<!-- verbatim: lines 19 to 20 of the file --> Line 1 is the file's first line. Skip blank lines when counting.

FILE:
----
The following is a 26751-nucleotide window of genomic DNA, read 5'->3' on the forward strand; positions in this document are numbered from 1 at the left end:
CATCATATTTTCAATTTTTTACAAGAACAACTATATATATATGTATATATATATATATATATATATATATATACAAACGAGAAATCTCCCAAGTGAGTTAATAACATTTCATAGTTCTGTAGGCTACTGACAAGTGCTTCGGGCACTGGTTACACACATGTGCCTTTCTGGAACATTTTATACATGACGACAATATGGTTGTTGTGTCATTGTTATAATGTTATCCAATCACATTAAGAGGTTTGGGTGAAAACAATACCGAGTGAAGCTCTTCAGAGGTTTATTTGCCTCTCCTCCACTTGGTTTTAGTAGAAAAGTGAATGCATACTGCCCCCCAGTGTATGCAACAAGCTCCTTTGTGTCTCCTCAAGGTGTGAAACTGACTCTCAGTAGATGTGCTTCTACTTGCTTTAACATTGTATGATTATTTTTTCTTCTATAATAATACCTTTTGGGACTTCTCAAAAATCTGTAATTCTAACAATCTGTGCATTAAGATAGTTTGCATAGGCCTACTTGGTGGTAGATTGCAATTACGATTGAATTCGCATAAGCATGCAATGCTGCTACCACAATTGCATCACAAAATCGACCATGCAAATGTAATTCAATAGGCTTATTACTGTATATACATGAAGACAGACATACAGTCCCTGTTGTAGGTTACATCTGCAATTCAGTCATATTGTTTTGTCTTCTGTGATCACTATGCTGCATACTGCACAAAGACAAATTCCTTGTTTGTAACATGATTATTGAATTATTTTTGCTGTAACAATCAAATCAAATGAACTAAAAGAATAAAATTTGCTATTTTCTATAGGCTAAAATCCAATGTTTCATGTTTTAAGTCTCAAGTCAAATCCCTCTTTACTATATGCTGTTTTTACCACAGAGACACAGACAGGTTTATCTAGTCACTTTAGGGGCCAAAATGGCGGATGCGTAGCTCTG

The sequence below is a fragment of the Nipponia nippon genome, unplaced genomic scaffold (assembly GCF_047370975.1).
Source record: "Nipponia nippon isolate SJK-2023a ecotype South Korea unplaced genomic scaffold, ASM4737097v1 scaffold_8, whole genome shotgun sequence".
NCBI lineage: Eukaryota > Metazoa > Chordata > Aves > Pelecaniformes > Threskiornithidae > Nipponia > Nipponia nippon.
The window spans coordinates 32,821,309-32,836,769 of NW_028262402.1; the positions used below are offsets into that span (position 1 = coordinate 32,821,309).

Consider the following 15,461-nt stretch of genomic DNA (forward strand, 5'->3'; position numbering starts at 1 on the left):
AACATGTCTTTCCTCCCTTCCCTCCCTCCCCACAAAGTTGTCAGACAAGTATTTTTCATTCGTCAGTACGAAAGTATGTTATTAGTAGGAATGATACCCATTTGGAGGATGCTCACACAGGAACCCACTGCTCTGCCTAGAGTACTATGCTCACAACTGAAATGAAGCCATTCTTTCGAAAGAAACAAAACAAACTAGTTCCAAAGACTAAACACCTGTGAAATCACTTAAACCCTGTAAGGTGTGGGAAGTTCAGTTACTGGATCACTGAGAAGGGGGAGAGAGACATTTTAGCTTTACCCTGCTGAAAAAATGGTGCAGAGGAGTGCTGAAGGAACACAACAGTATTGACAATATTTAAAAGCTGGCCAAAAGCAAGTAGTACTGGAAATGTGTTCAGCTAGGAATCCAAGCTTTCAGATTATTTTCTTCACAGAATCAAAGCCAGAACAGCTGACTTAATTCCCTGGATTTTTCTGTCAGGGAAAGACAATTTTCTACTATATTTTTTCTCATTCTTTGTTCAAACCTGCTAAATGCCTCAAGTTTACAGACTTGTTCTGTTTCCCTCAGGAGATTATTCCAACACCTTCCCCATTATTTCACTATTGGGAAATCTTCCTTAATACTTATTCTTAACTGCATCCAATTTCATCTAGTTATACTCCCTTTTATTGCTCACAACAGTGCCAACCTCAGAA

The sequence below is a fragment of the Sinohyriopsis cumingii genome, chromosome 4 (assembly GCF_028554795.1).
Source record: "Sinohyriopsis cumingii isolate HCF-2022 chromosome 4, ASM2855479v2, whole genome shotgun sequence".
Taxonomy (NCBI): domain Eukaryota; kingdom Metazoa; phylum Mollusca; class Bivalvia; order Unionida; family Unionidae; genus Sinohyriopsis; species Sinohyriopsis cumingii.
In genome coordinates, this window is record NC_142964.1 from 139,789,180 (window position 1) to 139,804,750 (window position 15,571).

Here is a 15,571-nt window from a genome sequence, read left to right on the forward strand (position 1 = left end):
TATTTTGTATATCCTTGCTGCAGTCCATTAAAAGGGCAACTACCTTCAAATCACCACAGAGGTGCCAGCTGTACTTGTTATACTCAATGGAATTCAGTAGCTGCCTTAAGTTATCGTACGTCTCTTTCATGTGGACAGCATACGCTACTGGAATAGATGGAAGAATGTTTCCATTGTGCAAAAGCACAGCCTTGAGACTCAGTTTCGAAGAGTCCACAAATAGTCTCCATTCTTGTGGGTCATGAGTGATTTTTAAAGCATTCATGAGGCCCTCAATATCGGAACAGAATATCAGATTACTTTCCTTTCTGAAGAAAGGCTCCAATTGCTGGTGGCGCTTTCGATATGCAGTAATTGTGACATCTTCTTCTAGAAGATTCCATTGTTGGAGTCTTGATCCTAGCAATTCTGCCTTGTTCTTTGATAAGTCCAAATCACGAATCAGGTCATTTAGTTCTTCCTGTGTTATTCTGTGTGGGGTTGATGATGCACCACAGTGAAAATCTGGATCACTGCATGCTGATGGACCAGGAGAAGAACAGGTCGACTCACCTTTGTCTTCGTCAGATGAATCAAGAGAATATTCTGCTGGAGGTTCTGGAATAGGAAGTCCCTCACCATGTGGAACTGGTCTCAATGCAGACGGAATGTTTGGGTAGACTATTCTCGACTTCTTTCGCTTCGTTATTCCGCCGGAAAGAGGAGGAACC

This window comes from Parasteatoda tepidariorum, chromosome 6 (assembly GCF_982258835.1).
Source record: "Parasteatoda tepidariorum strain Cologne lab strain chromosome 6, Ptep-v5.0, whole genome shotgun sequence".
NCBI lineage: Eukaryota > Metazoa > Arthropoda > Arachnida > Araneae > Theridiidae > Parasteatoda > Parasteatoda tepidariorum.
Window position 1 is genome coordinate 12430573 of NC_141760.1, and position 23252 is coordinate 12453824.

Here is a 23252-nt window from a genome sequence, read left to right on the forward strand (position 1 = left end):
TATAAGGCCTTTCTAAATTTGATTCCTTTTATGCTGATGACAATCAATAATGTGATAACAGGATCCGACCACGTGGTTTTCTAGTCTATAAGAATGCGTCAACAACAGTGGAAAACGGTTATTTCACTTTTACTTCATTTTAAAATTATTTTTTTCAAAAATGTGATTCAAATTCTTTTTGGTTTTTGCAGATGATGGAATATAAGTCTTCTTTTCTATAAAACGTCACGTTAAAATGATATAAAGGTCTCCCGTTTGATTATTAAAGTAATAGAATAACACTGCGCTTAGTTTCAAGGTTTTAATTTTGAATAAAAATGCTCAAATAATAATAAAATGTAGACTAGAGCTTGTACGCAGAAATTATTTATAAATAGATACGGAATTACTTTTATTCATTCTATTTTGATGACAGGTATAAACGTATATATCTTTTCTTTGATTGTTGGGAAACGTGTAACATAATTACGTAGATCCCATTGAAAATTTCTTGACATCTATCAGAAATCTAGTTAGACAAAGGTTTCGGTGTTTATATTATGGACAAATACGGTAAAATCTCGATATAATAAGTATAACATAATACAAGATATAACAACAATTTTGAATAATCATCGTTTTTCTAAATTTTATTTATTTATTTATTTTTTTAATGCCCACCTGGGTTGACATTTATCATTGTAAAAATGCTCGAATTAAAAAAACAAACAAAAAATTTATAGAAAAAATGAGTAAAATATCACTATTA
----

Here is a 23252-nt window from a genome sequence, read left to right on the forward strand (position 1 = left end):
TATAAGGCCTTTCTAAATTTGATTCCTTTTATGCTGATGACAATCAATAATGTGATAACAGGATCCGACCACGTGGTTTTCTAGTCTATAAGAATGCGTCAACAACAGTGGAAAACGGTTATTTCACTTTTACTTCATTTTAAAATTATTTTTTTCAAAAATGTGATTCAAATTCTTTTTGGTTTTTGCAGATGATGGAATATAAGTCTTCTTTTCTATAAAACGTCACGTTAAAATGATATAAAGGTCTCCCGTTTGATTATTAAAGTAATAGAATAACACTGCGCTTAGTTTCAAGGTTTTAATTTTGAATAAAAATGCTCAAATAATAATAAAATGTAGACTAGAGCTTGTACGCAGAAATTATTTATAAATAGATACGGAATTACTTTTATTCATTCTATTTTGATGACAGGTATAAACGTATATATCTTTTCTTTGATTGTTGGGAAACGTGTAACATAATTACGTAGATCCCATTGAAAATTTCTTGACATCTATCAGAAATCTAGTTAGACAAAGGTTTCGGTGTTTATATTATGGACAAATACGGTAAAATCTCGATATAATAAGTATAACATAATACAAGATATAACAACAATTTTGAATAATCATCGTTTTTCTAAATTTTATTTATTTATTTATTTTTTTAATGCCCACCTGGGTTGACATTTATCATTGTAAAAATGCTCGAATTAAAAAAACAAACAAAAAATTTATAGAAAAAATGAGTAAAATATCACTATTA